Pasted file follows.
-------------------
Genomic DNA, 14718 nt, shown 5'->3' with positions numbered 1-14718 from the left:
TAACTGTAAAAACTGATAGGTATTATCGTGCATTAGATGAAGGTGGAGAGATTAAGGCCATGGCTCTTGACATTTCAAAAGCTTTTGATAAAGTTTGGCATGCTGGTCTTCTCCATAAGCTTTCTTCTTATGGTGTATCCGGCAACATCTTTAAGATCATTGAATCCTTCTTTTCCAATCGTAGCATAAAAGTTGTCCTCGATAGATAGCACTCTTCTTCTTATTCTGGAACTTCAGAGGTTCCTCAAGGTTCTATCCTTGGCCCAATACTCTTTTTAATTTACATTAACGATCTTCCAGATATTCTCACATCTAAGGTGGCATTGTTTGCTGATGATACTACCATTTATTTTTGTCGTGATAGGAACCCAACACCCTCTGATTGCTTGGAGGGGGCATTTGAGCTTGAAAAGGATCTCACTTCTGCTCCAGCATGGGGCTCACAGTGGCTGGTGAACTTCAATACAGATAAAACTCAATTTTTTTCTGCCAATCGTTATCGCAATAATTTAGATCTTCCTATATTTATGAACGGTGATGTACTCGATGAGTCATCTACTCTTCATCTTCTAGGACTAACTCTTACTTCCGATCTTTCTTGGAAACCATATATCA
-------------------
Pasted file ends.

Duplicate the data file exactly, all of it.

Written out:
Genomic DNA, 14718 nt, shown 5'->3' with positions numbered 1-14718 from the left:
TAACTGTAAAAACTGATAGGTATTATCGTGCATTAGATGAAGGTGGAGAGATTAAGGCCATGGCTCTTGACATTTCAAAAGCTTTTGATAAAGTTTGGCATGCTGGTCTTCTCCATAAGCTTTCTTCTTATGGTGTATCCGGCAACATCTTTAAGATCATTGAATCCTTCTTTTCCAATCGTAGCATAAAAGTTGTCCTCGATAGATAGCACTCTTCTTCTTATTCTGGAACTTCAGAGGTTCCTCAAGGTTCTATCCTTGGCCCAATACTCTTTTTAATTTACATTAACGATCTTCCAGATATTCTCACATCTAAGGTGGCATTGTTTGCTGATGATACTACCATTTATTTTTGTCGTGATAGGAACCCAACACCCTCTGATTGCTTGGAGGGGGCATTTGAGCTTGAAAAGGATCTCACTTCTGCTCCAGCATGGGGCTCACAGTGGCTGGTGAACTTCAATACAGATAAAACTCAATTTTTTTCTGCCAATCGTTATCGCAATAATTTAGATCTTCCTATATTTATGAACGGTGATGTACTCGATGAGTCATCTACTCTTCATCTTCTAGGACTAACTCTTACTTCCGATCTTTCTTGGAAACCATATATCA